“I suppose you’re a prince?” The princess took his hand in a delicate sort of way.

The man looked curious and shook his head. “Afraid not. I own this tavern.”

“Oh.” The princess opened her eyes wide.

“So what brings you here?”

“Ah,” she begins. “It’s a bit embarrassing actually.”

“Embarrassing isn’t necessarily bad.” He said.

“You’ll think I’m childish.” She insisted.

“Maybe. But I won’t stop talking to you because of it.”

The princess thought a moment before caving. “Alright. I’m traveling from place to place to find a husband.

“A husband?” The man raised his eyebrows.

“A man I love more like.” The princess confessed. “You see, I’ve never been in love and I’m terribly lonely because of it. I want to be married so I won’t be lonely anymore.”

“You’re right, it is childish.” The man laughed. “Let me buy you a drink.” An hour later the two were intoxicated, significantly enough to have an open discussion on romance. “I mean,” the man slurred is words. “You can’t just marry a guy because your lonely. It makes you look desperate.”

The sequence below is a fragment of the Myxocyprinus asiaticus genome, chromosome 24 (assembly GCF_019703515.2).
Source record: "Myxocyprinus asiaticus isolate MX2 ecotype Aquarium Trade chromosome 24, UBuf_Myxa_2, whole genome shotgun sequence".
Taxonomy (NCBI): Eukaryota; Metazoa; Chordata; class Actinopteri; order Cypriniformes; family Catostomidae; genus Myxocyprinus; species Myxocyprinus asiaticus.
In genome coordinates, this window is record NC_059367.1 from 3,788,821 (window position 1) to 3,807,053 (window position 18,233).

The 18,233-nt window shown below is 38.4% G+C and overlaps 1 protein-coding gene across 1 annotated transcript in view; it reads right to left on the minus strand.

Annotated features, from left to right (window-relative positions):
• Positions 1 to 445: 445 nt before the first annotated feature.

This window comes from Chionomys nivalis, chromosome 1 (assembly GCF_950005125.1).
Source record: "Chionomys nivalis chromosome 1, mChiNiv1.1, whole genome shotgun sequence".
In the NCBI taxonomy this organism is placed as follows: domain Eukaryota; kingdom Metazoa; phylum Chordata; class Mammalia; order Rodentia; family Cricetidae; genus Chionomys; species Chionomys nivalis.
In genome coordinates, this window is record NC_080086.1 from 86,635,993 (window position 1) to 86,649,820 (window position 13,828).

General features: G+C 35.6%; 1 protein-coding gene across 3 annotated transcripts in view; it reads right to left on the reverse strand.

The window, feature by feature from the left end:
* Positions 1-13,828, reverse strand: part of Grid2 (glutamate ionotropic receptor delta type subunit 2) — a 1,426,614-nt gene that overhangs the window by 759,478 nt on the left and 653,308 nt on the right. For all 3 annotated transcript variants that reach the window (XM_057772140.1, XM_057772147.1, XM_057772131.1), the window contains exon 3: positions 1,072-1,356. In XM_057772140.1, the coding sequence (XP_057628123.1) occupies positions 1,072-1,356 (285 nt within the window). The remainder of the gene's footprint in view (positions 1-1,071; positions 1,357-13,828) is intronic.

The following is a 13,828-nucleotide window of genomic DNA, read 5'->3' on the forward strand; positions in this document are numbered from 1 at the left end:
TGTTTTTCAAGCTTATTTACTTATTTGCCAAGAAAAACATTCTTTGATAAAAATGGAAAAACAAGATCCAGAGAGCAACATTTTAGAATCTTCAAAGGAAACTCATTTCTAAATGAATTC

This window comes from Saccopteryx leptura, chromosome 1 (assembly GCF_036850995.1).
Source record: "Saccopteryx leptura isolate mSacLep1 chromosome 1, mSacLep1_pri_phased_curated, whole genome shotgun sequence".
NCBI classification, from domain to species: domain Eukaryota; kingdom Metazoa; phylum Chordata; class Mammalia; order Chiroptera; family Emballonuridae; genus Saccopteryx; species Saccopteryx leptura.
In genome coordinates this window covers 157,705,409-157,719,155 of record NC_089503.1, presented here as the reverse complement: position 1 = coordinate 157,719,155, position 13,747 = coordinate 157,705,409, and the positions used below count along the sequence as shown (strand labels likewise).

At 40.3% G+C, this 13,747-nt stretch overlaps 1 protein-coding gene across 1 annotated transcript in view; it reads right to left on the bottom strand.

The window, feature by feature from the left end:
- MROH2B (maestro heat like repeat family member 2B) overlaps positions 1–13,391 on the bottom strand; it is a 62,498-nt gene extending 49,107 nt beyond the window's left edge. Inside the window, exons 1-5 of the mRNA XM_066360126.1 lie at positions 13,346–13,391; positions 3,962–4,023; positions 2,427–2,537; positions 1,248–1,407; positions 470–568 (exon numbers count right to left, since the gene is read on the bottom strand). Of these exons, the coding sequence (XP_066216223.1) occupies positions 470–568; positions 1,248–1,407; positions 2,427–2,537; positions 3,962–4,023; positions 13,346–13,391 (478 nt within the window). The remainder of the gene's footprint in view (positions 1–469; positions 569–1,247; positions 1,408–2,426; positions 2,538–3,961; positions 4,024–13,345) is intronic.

“But I am desperate.” The princess whined. “You don’t know what it’s like to lay in bed every night cold and alone.”

“Course I do,” the man corrected. “That’s what I do every night.”

“Do you?” The princess asked. “Well, you should get married too!” She exclaimed.

“I don’t know. I can’t seem to find a girl I can get along with. When you marry someone you have to spend a lot of time together, right?”

“Right.” The princess nodded her head in an exaggerated manner.

“But every girl I meet never has the time! They want to marry right away and won’t bother with a guy like me who wants to take the time of day to know: will I still like you ten years from now?”

“You know what?” The princess slurred, sitting tilted in her chair. She tried pointing to the man across from her but found there were three instead of one. “We should get married.”

“We should?” The man asked, eyes half closed.

“Yes.” The princess insisted. “We have an understanding.”

“That we do.”